About halfway into the segment, the story shifted to Canada. Appropriately, 60 Minutes correspondent Steve Kroft and his film crew traveled to the Kahnawake Indian reserve, which is near Montreal, Quebec. According to the report, the Kahnawake nation houses 60% of the world's online gambling computer networks.
After Kroft noted that the Indian tribe has no experience whatsoever in casino operations or enforcing regulations, Kahnawake Chief Mike Delisle appeared on camera and confirmed everyone's worst perceptions that he's little more than a bagman for the industry.
Perhaps the Chief said some interesting things which unfortunately ended up on the cutting room floor. If so, poor him. And, poor us. But the only purpose he really served was reinforcing the notion that the industry doesn't answer to any real authorities. One wishes he would have declined 60 Minutes' request for an interview. Next time, call in sick, Chief.
Next, Kroft showed us the data center which houses most of online poker's operations. It was described as a "nondescript building" that "used to be a mattress factory." The comment about the building's former purpose was intended to further discredit the industry and its methods of operation.
Unsatisfied with leaving it at that, the program showed Kroft driving what appeared to be a rental car on the street out in front of the building. "This takes nondescript to an entirely different level," he joked with his Washington Post colleague.
Perhaps 60 Minutes was going for entertainment value here, but this was a real cheap shot. Visit any data center just about anywhere, and you are going to see a "nondescript building."
For the record, I recently entered a very bland looking building located near downtown Las Vegas. It had no windows. There were no signs or services. There was one lone employee on staff. Among its many highly respected occupants was the entire data operation for The Wynn Casino. Memo to Kroft: Data centers are not sexy places.
The Kahnawake Gaming Commission became the subject of the following segment. It's hard to imagine a more negligent governing body than this band of ghosts, who are essentially out of the public eye and are shielded from any oversight or intrusion.
Even the Tribal Chief doesn't have any power over the three nameless souls who constitute the so-called "Commission."
Frank Catania, a former New Jersey's Gaming Enforcement Division official, came on next. He was hired by the Kahnawake Gaming Commission to investigate the online cheating scandal at AP and gradually helped to uncover Russ Hamilton's apparent involvement at Ultimate Bet.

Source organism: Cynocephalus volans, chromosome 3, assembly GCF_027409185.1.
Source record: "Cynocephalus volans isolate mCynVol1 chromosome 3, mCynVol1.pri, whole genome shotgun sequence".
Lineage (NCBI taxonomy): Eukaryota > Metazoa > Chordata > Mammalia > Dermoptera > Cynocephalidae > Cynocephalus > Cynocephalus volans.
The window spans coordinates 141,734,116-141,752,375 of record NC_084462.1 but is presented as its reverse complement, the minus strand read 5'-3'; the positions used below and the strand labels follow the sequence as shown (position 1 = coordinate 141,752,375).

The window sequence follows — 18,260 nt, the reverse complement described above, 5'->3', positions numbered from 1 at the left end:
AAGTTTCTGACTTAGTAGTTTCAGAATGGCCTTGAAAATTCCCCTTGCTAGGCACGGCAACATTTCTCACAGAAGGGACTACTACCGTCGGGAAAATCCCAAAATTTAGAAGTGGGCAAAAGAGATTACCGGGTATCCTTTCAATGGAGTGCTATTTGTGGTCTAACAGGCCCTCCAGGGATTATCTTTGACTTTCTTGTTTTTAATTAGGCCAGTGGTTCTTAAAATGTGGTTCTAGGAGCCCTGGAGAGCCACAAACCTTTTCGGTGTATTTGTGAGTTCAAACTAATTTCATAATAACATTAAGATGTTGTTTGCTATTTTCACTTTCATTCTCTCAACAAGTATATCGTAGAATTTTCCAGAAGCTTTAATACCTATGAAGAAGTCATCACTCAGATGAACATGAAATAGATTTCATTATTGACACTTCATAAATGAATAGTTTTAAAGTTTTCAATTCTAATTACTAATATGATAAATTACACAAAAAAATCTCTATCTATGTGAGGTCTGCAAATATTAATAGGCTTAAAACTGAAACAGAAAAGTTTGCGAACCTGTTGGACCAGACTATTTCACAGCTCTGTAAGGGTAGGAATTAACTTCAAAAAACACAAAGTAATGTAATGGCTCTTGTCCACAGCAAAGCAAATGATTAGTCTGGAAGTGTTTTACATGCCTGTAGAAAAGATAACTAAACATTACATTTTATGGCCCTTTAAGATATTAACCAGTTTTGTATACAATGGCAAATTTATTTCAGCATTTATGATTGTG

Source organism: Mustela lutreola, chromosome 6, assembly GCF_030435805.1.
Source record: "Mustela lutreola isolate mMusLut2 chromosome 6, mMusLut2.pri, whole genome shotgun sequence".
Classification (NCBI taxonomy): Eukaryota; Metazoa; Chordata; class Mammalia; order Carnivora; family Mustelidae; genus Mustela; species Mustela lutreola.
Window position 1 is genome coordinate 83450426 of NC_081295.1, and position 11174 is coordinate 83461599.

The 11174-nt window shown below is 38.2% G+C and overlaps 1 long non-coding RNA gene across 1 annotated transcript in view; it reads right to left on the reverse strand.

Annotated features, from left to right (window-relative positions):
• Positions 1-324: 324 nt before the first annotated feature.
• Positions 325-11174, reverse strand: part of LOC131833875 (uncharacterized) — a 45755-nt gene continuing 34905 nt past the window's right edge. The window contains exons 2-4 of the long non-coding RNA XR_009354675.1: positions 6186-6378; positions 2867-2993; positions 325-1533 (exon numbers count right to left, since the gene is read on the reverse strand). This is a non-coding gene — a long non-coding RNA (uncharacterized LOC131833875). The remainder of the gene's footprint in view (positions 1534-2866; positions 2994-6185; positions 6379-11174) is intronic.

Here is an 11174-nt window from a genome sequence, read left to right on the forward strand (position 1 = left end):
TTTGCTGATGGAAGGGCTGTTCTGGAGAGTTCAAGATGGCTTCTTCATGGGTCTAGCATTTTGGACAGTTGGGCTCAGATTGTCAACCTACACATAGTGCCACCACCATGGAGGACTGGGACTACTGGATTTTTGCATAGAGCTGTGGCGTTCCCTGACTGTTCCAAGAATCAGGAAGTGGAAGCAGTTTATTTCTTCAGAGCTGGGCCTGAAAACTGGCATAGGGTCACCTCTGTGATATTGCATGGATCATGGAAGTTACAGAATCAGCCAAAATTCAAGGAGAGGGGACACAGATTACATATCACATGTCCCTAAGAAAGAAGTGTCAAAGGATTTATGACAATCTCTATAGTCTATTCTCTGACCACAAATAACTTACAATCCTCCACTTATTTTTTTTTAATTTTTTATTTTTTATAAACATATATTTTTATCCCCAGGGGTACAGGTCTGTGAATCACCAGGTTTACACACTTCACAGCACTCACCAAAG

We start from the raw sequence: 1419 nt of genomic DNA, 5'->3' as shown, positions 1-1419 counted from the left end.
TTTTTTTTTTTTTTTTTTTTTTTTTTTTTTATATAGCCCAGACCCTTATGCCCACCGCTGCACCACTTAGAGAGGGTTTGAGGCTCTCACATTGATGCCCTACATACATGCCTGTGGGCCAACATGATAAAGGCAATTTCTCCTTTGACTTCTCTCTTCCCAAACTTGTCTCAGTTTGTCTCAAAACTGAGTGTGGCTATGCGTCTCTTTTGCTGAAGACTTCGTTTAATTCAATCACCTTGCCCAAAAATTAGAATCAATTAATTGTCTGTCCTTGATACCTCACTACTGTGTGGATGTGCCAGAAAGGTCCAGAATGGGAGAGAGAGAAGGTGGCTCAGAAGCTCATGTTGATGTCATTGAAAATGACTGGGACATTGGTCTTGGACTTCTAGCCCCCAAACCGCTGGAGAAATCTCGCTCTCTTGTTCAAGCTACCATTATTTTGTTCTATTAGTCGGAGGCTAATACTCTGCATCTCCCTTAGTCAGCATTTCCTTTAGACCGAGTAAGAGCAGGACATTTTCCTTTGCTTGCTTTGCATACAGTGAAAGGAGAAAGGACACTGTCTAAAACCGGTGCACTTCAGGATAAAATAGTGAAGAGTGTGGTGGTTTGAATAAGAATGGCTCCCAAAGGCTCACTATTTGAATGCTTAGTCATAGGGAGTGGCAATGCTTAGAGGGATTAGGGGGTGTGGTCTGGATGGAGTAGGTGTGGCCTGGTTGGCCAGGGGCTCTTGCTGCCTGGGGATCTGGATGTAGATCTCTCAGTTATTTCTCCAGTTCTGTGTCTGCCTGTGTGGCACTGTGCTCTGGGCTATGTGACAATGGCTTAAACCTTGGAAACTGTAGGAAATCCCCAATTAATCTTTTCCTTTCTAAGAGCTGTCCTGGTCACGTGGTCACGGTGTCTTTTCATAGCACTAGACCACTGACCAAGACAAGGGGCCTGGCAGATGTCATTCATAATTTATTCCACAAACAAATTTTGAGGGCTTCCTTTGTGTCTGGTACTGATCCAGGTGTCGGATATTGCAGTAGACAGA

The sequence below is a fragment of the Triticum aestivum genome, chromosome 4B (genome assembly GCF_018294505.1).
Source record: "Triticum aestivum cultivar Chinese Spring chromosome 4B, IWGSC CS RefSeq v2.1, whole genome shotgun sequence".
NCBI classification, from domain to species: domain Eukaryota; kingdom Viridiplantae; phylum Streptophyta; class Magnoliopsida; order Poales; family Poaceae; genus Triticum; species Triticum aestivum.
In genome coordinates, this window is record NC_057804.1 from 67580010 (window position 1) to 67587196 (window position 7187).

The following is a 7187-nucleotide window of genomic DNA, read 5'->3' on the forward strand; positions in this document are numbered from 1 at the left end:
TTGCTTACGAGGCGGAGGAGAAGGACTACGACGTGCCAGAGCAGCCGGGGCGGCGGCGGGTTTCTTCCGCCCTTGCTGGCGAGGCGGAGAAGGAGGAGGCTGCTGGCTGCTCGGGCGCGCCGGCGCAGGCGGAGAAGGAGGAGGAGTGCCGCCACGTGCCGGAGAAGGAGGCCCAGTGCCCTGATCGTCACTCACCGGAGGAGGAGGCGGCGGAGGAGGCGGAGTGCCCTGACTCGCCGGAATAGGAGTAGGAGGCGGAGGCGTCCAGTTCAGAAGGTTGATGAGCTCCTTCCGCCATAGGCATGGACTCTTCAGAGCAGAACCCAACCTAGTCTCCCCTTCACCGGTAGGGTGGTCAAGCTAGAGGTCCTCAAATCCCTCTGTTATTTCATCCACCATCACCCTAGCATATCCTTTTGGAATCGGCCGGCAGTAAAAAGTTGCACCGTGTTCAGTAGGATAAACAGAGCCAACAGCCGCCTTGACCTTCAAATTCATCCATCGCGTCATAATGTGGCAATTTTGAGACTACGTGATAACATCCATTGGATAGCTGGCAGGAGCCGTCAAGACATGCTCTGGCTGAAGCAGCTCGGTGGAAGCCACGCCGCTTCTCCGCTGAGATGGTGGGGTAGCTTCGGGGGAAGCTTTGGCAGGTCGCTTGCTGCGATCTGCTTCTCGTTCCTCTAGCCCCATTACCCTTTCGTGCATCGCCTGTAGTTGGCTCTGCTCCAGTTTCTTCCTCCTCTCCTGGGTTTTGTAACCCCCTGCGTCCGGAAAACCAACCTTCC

One wishes that 60 Minutes would have used this precious closing minute to cite the issue of legalization inside the U.S. market - which could then provide proper licensing and regulation for this "murky" industry. Instead, sadly, a piling-on effect began, as another scandal was shown, with former poker champ Russ Hamilton being portrayed as a cross between John Dillinger and an Enron executive.
There's an old saying that you can steal more money with a fountain pen than a gun. Perhaps in today's parlance, that should now be a computer mouse. Of course, Hamilton does himself no favors by keeping mysteriously silent. And (whether guilty or not) he deserves our scrutiny for offering what is perhaps the most abominable lack of a self-defense in recent memory. Even wacky Ted Bundy presented a better case for his own defense, and he got the death penalty.
One of the final scenes of the segment showed Kroft sitting comfortably in his New York office trying to reach Russ Hamilton by telephone. This was a wasted opportunity. For decades, 60 Minutes made its name as a torchbearer of great investigative journalism, by directly confronting the guilty bastards - whether hiding out in parking lots, barging into cluttered offices or thrusting microphones in a suspect's bamboozled face - leaving the hopeless unprepared victim to look idiotic and guilty.
I have nothing against Hamilton, but a guilty pleasure would most certainly have been satisfied to have seen the alleged online poker cheater lumbering across the fairway out on a golf course desperately scurrying away from the 60 Minutes news crew in search of a retreat.
It wouldn't have been worth $20 million - the amount Hamilton and his cohorts reportedly have stolen - in entertainment value to the unfortunate victims. But it would have been poetic justice to see the man suffer some embarrassment.